I've cut into a number of tubes to install metal valve stems - some of the tubes do not have much of a connection between the metal inner part of the stem and the rubber. A number of people have had rubber stem tubes fail where air leaks up between the rubber and metal parts of the stem. So I would not want to cut into the rubber stem to shave it down to fit. In my opinion, if you are going to cut into it, why not cut the whole stem off and insert a metal stem?

For me, original metal stems were the best option - picked up at swap meets or in a lot on Ebay, they can cost just a dollar or two each, fit correctly, can be reused in a new tube later and look original (because they are :-) ).


Top of pagePrevious messageNext messageBottom of page Link to this message  By Allan Richard Bennett on Sunday, June 23, 2013 - 08:37 am:

Royce, that's exactly what I measured. The valve cap end is very close to 5/16" but the stem which goes through the felloe is more like 7/16" We do have larger ones at around 1/2" too.

Allan from down under.


Top of pagePrevious messageNext messageBottom of page Link to this message  By Royce in Dallas TX on Sunday, June 23, 2013 - 10:14 am:

Allan,

The valve stem in my '17 is passing through a 11/3" hole in the stamped metal ferrule in the rim. Modern metal stems from Snyders, Langs, Universal, Coker etc are 3/8-24 thread. The new valve stems won't fit through original Model T valve stem ferrules.


Top of pagePrevious messageNext messageBottom of page Link to this message  By Royce in Dallas TX on Friday, August 02, 2013 - 05:55 pm:

Correction to my last post -

I checked the threads on the original valve stems for Model T and found they are in fact 3/8" - 28 TPI. The dust covers are 1/2" - 28 TPI, same as current reproduction valve stems.

Here are a bunch of Model T original valve stems. Wood wheel type on left, wire wheel type on right.



Valve caps went from cast brass on early T's to stamped brass with nickel plating later on. All used an adapter between the cap and the stem. Here's a few:


Top of pagePrevious messageNext messageBottom of page Link to this message  By john kuehn on Friday, August 02, 2013 - 06:55 pm:

I used a long taper center punch to enlarge the holes in a rim for the newer tubes. It works really well. Insert the long punch in the rim hole and go around and around to enlarge the hole just enough to allow the stem to go through the rim hole. You cant tell hardly tell it was enlarged.


Top of pagePrevious messageNext messageBottom of page Link to this message  By Gary Tillstrom on Friday, August 02, 2013 - 06:55 pm:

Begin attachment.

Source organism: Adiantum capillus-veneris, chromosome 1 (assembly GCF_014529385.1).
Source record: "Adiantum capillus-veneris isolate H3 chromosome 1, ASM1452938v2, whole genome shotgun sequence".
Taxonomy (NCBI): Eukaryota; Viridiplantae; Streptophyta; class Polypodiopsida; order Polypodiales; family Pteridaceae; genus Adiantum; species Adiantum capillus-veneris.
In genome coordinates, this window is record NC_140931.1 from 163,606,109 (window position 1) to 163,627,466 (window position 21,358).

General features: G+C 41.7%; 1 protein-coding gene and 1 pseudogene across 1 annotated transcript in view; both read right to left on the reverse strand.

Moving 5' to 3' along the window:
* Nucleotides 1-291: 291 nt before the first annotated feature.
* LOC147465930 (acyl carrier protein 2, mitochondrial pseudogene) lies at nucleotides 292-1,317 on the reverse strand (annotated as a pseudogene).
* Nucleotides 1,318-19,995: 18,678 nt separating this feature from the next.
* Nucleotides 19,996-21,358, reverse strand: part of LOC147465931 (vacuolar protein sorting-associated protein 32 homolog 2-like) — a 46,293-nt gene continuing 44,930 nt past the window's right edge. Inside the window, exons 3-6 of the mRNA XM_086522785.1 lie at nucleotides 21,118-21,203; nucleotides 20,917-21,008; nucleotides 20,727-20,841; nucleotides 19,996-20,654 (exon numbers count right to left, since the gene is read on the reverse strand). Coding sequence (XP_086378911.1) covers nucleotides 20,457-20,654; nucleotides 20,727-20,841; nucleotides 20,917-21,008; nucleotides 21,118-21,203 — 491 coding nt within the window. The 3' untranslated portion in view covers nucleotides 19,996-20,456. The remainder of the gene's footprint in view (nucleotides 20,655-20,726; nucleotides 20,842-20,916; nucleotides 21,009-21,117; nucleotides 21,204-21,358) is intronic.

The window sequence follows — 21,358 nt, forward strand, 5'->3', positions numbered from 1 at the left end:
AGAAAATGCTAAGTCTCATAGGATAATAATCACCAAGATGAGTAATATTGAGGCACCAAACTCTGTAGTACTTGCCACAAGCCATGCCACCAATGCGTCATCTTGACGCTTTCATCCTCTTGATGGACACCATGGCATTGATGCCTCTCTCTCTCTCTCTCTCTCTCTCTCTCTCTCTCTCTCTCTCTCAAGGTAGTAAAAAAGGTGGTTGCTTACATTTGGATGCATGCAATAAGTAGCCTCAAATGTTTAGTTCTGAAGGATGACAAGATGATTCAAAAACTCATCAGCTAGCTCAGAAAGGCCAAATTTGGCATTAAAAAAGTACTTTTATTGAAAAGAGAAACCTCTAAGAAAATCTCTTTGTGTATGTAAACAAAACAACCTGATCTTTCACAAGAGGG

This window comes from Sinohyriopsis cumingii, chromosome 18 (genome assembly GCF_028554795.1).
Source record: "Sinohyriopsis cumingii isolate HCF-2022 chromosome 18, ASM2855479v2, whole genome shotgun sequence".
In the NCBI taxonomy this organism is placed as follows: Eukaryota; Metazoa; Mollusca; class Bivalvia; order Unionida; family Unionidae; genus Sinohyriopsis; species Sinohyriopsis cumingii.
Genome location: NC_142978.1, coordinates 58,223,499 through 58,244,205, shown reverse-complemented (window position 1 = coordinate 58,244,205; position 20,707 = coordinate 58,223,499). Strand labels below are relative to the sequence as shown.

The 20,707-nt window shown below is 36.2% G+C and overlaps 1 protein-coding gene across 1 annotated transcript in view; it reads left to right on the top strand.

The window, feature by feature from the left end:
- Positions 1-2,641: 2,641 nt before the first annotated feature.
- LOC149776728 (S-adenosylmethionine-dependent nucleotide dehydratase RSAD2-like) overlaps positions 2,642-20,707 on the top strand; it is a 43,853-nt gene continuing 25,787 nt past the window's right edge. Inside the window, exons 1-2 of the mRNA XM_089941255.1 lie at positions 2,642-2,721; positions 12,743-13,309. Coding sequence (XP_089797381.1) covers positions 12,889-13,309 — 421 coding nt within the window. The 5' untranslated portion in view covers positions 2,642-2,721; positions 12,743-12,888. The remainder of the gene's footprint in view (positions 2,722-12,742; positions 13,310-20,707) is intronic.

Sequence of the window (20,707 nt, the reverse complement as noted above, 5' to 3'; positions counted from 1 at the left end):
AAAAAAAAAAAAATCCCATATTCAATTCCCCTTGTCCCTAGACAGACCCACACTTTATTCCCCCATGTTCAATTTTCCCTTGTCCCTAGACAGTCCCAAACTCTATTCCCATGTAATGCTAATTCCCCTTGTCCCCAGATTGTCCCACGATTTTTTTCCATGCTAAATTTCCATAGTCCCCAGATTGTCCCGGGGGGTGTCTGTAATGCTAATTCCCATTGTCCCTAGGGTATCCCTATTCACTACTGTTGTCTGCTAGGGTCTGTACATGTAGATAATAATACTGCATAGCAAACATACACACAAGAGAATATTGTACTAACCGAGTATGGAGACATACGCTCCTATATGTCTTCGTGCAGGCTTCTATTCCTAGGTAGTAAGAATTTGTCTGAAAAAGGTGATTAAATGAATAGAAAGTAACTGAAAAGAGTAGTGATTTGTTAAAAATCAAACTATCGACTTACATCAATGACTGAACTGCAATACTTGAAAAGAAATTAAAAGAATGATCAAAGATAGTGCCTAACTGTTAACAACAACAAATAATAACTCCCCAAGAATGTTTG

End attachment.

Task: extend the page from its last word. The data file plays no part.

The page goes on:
I have had good luck fitting these with the aid of a 90 degree die grinder and a fine sanding disc. You don't need to take off much to make the stem fit. When ever I'm faced with the option of modifying an original part or the new part that doesn't fit, I opt to change the new part.


Top of pagePrevious messageNext messageBottom of page Link to this message  By R.V. Anderson on Friday, August 02, 2013 - 08:33 pm:

Actually, there were two sizes of tube stems before 1921. The "rear" stem for the 30 x 3-1/2 tube was 15/32" dia. x 26 tpi. The "front" 30 x 3 tube stems were 13/32" x 28. After 1920, all tubes had the 13/32" stem.


Top of pagePrevious messageNext messageBottom of page Link to this message  By mike_black on Friday, August 02, 2013 - 08:47 pm:

Go with the metal stem tubes. Beside the fact they work--If you happen to show it at an AACA show they'll crucify you for rubber stems--you might as well have exposed Phillips screws!


Top of pagePrevious messageNext messageBottom of page Link to this message  By Hal Schedler, Sacramento on Friday, August 02, 2013 - 09:35 pm:

I won't use rubber stems Period! been there and done that.


Top of pagePrevious messageNext messageBottom of page Link to this message  By Bob Coiro on Friday, August 02, 2013 - 10:07 pm:

Apparently, there's a way to "undo" enlarging the hole for metal inner-tube valve stems. Nice to have that option.

http://macsautoparts.com/model-t-ford-wheel-rim-hole-bushing-plastic-for-tube-ty pe-valves-t1500rb/camid/MDT/cp/JS0R3CHL1112887/


Top of pagePrevious messageNext messageBottom of page Link to this message  By James A. Golden on Saturday, August 03, 2013 - 08:24 am:

Twice, I have seen that rubber stem get the size of an orange and then all the air leave the tire.

The larger stem was probably a fix for this problem that has often been reported by other T owners.

Then too, the rubber material may not be as strong as it used to be when the tubes were MADE IN USA.


Top of pagePrevious messageNext messageBottom of page Link to this message  By Larry Smith on Saturday, August 03, 2013 - 11:03 am:

I still have some old Wards tubes that have Schrader rubber valve stems, and they go through the holes in a WOOD FELLOE wheel fine. The problem is the maker of the tubes. I'm sure Schrader still makes the correct valve stems, but Coker, Lucas and the rest of them are not interested enough to correct the problem. The metal vulcanized valves stems are a joke! The are way to big in diameter, and were never vulcanized to the tube in the first place. Refer to the photos that Royce posted above!